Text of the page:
• Rod

            Ah, OK. Yes I see the need but don’t know of a solution.

  • Malcolm M

    If it costs an extra 10% for saltwater pumped storage hydro, why not go fresh water using a small desalination plant for top-ups ? The main reason to use salt water is if the lower pool is the sea. The Google Earth heights for the Cultana area shows that the steepest heads are several kilometers from the sea, and that there are good potential dam-sites for lower pools.

    Salt water introduces uncertainty in the on-going operating costs. The upper pool needs a membrane and drainage system to stop salt water leaking into sensitive parts of the landscape, and may need replacement every 5-10 years. Turbines may not last as well, and warranty specifications would have been developed for fresh water. A small desalination plant only needs to cover the replacement of water by evaporation and seepage for a few hectares covering the lower and upper pools, so its should be small relative to all the other potential savings.

    • Mike Westerman

      Good questions Malcolm. I wonder why Cultana for the first saltwater PHES in Australia and only the 2nd in the world (tho’ the first has been decommissioned) – there are plenty of other good freshwater sites, as Andrew Blakers showed.

  • Ren Stimpy

    Regarding pumped hydro, those plants will be in operation for how long – a hundred years? By the time investment capital is paid back there will still be 70 years? or more of operation left in them, making them considerable assets for a long time still. Also, over the course of the next few decades surely there is the presumption that the network gold plating fiasco will be finally be resolved, and gas generation will slowly recede, and there will be a glut of wind and solar power at various times of day – ie. that the power required by them to pump water will trend progressively cheaper over the long term. I like the concept of highly distributed lithium ion batteries better, for various reasons, but pumped hydro seems like a really good investment too.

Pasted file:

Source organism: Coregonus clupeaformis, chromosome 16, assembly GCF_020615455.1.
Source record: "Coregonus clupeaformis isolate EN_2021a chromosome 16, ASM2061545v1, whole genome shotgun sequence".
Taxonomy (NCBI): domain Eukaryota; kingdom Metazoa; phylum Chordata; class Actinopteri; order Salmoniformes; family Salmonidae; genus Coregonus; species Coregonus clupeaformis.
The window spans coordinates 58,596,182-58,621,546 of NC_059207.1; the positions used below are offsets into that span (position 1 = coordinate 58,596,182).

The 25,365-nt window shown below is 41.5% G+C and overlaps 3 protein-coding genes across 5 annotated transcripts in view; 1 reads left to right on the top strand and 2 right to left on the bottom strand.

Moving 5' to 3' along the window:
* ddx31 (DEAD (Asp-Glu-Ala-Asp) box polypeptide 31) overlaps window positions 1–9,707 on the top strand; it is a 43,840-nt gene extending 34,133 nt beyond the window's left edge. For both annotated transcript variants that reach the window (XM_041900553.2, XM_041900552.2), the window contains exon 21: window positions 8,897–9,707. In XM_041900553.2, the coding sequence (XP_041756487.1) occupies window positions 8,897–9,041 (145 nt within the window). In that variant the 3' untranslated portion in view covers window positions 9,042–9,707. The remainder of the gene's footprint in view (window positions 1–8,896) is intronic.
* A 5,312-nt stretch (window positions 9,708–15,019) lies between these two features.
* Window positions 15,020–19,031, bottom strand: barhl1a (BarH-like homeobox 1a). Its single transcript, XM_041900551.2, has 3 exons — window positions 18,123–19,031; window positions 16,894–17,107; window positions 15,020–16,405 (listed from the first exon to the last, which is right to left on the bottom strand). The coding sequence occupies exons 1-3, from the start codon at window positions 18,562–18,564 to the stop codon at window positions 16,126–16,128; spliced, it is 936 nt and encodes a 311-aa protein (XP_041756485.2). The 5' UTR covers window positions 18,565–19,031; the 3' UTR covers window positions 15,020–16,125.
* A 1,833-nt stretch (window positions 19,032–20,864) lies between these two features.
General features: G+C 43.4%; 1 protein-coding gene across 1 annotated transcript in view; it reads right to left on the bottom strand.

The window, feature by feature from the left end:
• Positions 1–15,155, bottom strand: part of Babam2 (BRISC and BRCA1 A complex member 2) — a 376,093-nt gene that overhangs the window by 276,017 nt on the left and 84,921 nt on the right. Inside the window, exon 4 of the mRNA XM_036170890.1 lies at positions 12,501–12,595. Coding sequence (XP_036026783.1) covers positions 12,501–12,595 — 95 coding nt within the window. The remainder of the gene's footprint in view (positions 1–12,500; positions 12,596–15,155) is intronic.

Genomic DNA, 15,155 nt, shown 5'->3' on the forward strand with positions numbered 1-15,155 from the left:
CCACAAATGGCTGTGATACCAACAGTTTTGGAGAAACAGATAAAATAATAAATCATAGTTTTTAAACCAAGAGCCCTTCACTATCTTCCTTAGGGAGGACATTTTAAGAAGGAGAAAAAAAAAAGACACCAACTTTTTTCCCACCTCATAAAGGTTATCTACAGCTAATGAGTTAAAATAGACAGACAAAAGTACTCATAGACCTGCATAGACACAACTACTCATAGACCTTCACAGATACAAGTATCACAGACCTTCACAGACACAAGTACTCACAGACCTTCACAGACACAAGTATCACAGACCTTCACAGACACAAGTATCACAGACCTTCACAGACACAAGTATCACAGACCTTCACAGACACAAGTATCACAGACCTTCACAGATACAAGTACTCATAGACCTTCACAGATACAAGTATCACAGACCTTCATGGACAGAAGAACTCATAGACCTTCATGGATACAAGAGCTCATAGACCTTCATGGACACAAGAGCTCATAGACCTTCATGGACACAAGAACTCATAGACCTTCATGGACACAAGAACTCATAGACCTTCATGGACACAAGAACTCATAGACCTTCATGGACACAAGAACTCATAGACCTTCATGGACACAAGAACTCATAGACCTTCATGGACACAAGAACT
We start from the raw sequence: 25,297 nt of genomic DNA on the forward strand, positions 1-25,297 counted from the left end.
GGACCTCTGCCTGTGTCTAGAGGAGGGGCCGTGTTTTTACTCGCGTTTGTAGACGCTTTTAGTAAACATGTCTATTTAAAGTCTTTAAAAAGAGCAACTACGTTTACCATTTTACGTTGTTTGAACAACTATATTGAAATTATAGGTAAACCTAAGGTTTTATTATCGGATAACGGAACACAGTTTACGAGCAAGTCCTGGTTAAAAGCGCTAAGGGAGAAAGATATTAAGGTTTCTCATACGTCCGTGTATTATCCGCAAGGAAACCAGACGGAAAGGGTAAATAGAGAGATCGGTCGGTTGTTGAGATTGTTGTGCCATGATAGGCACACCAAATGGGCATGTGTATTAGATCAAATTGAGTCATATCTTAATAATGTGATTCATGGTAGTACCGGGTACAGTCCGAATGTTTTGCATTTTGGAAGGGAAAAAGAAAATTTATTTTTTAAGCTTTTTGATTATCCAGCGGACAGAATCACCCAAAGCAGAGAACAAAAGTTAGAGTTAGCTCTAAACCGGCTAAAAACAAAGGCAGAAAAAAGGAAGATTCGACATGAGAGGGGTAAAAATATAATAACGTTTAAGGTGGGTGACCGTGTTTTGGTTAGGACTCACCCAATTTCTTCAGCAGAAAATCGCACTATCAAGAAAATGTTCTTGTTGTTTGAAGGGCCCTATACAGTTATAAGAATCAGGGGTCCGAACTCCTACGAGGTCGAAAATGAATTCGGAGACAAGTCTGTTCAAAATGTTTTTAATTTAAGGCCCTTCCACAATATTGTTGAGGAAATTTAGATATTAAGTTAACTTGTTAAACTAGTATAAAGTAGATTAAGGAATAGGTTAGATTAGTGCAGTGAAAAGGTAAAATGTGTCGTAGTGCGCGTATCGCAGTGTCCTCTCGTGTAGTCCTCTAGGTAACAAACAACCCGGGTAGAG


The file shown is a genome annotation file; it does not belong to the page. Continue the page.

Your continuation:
What about biomass? In Germany’s biomass is now around 9% of total electricity generation. Surely it’s a better option than gas – for both economic and environmental reasons?

  • Ren Stimpy

    He mooed “we must fight and escape or we’ll die.”
    Cows gathered around ’cause the steaks were so high.

    Bad cow pun.

    • Mike Westerman

      A few burning stakes would be fine for our hopeless rule makers!

    • Krypton

      Pull the udder one.

    • solarguy

      Oh for fox sake!

  • Ian

    David, your not putting your cards on the table with estimates for PHES capital cost per MWH. As you say, each project is different, but dam it , there must be a ballpark figure. From my layman’s google search getting such a figure is very difficult, most quote capital costs in the MW units, which is all but useless when storage of electricity is concerned.

    There are a couple of issues that need to be considered. 1: the round trip efficiency of PHES is closer to 60% than 85% this being the range of efficiencies quoted for these projects. 2. To maximise return on capital any electricity storage must be close to fully utilised and fully cycled frequently. ie batteries and PHES must be filled and emptied on a daily basis.